In an appropriate coincidence, experts and audience members gathered on Earth Day (22 April 2013) at the United Nations University Institute of Advanced Studies (UNU-IAS) to learn more about the resilience of the world’s socio-ecological production landscapes and seascapes (SEPLS). The public symposium featured speakers from Bioversity International and the United Nations Development Programme.
In his opening remarks, Mr. Wataru Suzuki (Coordinator of the International Satoyama Initiative at UNU-IAS) welcomed the speakers and provided some background on the long collaborative process that has led to the development and testing of a set of twenty indicators for resilience in SEPLS. The International Partnership for the Satoyama Initiative (IPSI), a global effort by over 130 member organizations committed to promoting and revitalizing SEPLS, has provided the context and framework for member organizations to develop collaborative activities around key issues. Bioversity International and the United Nations Development Programme (UNDP) are two IPSI member organizations that have taken leading roles in developing and piloting the indicators for resilience in SEPLS. Speaking on behalf of their respective organizations, Ms. Nadia Bergamini (Bioversity International) and Ms. Diana Salvemini (UNDP) both delivered presentations sharing their experiences with the indicators.
Ms. Bergamini started her presentation by familiarizing the audience with the conceptual basis for SEPLS, which are mosaics that have been formed by harmonious interactions between humans and nature that have fostered human well-being while simultaneously maintaining biodiversity and ecosystem services. Drawing on a simple definition of resilience, she then explained that the indicators of resilience help to measure a community’s capacity to adapt to change while maintaining biodiversity.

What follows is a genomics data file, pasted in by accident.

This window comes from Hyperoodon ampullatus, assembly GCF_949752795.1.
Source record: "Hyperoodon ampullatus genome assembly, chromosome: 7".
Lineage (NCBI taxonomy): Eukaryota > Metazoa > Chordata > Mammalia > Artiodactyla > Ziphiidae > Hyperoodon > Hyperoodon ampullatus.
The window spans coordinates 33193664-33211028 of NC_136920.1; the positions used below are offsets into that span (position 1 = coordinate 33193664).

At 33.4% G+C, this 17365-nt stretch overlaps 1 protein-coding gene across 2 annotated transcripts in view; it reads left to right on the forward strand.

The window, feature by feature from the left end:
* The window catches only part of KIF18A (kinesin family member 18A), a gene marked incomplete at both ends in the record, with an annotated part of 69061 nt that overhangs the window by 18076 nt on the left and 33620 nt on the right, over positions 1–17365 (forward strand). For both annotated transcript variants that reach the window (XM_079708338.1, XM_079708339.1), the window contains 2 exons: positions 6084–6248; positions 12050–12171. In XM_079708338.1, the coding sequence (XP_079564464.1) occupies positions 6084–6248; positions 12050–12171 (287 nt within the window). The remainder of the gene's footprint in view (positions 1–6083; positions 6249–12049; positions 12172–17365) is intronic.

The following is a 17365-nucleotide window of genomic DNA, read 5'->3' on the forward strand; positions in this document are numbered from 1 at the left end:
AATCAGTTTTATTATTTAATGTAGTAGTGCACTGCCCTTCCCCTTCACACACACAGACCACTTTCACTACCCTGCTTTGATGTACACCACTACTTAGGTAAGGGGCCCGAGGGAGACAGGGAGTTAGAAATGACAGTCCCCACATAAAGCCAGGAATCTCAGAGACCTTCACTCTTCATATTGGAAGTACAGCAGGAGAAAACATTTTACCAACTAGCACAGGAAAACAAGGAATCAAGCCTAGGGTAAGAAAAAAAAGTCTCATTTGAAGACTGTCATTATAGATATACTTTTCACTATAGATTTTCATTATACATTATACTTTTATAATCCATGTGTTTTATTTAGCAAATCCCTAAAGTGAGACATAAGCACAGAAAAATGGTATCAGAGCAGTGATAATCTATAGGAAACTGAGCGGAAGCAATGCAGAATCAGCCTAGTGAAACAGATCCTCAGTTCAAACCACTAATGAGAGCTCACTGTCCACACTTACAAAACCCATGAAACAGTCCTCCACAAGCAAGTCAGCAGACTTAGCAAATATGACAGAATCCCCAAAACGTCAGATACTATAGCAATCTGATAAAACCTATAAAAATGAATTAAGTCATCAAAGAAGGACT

Objectives of the collaborative research between Bioversity International and UNU-IAS on developing and testing these indicators included, among other things, developing a way to measure the impacts of agricultural and other land management practices on ecosystem integrity and human well-being, and assessing the ability of communities to adapt, innovate and maintain resilience in SEPLS. The twenty indicators themselves are divided into four categories, namely: ecosystems protection and the maintenance of biodiversity; agricultural biodiversity; knowledge, learning and innovation; social equity and infrastructure.
To date, Bioversity International has tested the indicators in Cuba (Cuchillas del Toa Biosphere Reserve), Kenya (Kitui landscape), Bolivia (Candelaria landscape) and Nepal (Begnas landscape). Ms. Bergamini shared some of the results of this initial testing and lessons learned that have fed into a better understanding of how to optimally apply the indicators and what factors have helped to foster resilience in the respective landscapes. In particular, she emphasized the usefulness of the indicator for establishing a common understanding at community-level of threats and solutions and for determining which strategies can be undertaken to strengthen resilience. Looking forward, she underscored the importance of testing the indicators in a wider range of SEPLS including pastures, wetlands and coastal areas.